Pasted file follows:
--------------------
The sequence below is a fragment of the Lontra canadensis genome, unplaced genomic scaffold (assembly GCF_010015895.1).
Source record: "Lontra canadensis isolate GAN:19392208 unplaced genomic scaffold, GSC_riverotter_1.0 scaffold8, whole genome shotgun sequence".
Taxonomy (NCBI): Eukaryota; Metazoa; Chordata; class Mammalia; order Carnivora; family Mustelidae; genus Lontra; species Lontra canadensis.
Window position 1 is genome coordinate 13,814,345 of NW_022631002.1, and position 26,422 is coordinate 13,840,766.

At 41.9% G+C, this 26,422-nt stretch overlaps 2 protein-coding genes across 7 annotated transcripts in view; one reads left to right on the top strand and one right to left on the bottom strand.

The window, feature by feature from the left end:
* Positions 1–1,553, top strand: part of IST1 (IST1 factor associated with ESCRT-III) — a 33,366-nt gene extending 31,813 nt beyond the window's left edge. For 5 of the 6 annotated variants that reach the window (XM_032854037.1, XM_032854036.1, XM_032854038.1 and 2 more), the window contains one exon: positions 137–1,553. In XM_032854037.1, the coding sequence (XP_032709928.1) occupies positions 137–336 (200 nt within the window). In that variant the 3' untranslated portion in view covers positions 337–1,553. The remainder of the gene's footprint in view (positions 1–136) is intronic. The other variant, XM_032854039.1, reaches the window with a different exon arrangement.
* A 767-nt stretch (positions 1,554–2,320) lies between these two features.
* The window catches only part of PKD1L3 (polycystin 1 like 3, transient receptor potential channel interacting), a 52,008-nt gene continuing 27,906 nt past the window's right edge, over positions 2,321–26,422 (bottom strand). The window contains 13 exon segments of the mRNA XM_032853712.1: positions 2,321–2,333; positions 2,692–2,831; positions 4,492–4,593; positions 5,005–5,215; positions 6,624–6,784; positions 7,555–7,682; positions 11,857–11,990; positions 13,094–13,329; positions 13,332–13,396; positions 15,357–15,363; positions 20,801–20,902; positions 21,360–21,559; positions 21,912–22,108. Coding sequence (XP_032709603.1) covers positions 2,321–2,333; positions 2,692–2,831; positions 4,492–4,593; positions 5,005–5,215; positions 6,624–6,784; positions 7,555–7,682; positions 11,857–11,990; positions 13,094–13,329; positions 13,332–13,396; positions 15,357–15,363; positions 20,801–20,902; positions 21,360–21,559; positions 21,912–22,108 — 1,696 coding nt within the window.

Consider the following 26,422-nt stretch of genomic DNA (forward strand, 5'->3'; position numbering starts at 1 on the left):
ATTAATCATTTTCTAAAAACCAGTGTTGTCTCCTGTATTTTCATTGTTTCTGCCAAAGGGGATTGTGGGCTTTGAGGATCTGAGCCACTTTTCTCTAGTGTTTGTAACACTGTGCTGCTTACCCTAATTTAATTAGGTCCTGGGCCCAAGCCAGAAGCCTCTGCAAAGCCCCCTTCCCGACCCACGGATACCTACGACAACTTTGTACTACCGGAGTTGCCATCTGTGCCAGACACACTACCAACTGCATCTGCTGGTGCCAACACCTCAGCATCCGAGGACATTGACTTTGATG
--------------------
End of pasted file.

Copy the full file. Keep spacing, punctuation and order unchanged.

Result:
The sequence below is a fragment of the Lontra canadensis genome, unplaced genomic scaffold (assembly GCF_010015895.1).
Source record: "Lontra canadensis isolate GAN:19392208 unplaced genomic scaffold, GSC_riverotter_1.0 scaffold8, whole genome shotgun sequence".
Taxonomy (NCBI): Eukaryota; Metazoa; Chordata; class Mammalia; order Carnivora; family Mustelidae; genus Lontra; species Lontra canadensis.
Window position 1 is genome coordinate 13,814,345 of NW_022631002.1, and position 26,422 is coordinate 13,840,766.

At 41.9% G+C, this 26,422-nt stretch overlaps 2 protein-coding genes across 7 annotated transcripts in view; one reads left to right on the top strand and one right to left on the bottom strand.

The window, feature by feature from the left end:
* Positions 1–1,553, top strand: part of IST1 (IST1 factor associated with ESCRT-III) — a 33,366-nt gene extending 31,813 nt beyond the window's left edge. For 5 of the 6 annotated variants that reach the window (XM_032854037.1, XM_032854036.1, XM_032854038.1 and 2 more), the window contains one exon: positions 137–1,553. In XM_032854037.1, the coding sequence (XP_032709928.1) occupies positions 137–336 (200 nt within the window). In that variant the 3' untranslated portion in view covers positions 337–1,553. The remainder of the gene's footprint in view (positions 1–136) is intronic. The other variant, XM_032854039.1, reaches the window with a different exon arrangement.
* A 767-nt stretch (positions 1,554–2,320) lies between these two features.
* The window catches only part of PKD1L3 (polycystin 1 like 3, transient receptor potential channel interacting), a 52,008-nt gene continuing 27,906 nt past the window's right edge, over positions 2,321–26,422 (bottom strand). The window contains 13 exon segments of the mRNA XM_032853712.1: positions 2,321–2,333; positions 2,692–2,831; positions 4,492–4,593; positions 5,005–5,215; positions 6,624–6,784; positions 7,555–7,682; positions 11,857–11,990; positions 13,094–13,329; positions 13,332–13,396; positions 15,357–15,363; positions 20,801–20,902; positions 21,360–21,559; positions 21,912–22,108. Coding sequence (XP_032709603.1) covers positions 2,321–2,333; positions 2,692–2,831; positions 4,492–4,593; positions 5,005–5,215; positions 6,624–6,784; positions 7,555–7,682; positions 11,857–11,990; positions 13,094–13,329; positions 13,332–13,396; positions 15,357–15,363; positions 20,801–20,902; positions 21,360–21,559; positions 21,912–22,108 — 1,696 coding nt within the window.

Consider the following 26,422-nt stretch of genomic DNA (forward strand, 5'->3'; position numbering starts at 1 on the left):
ATTAATCATTTTCTAAAAACCAGTGTTGTCTCCTGTATTTTCATTGTTTCTGCCAAAGGGGATTGTGGGCTTTGAGGATCTGAGCCACTTTTCTCTAGTGTTTGTAACACTGTGCTGCTTACCCTAATTTAATTAGGTCCTGGGCCCAAGCCAGAAGCCTCTGCAAAGCCCCCTTCCCGACCCACGGATACCTACGACAACTTTGTACTACCGGAGTTGCCATCTGTGCCAGACACACTACCAACTGCATCTGCTGGTGCCAACACCTCAGCATCCGAGGACATTGACTTTGATG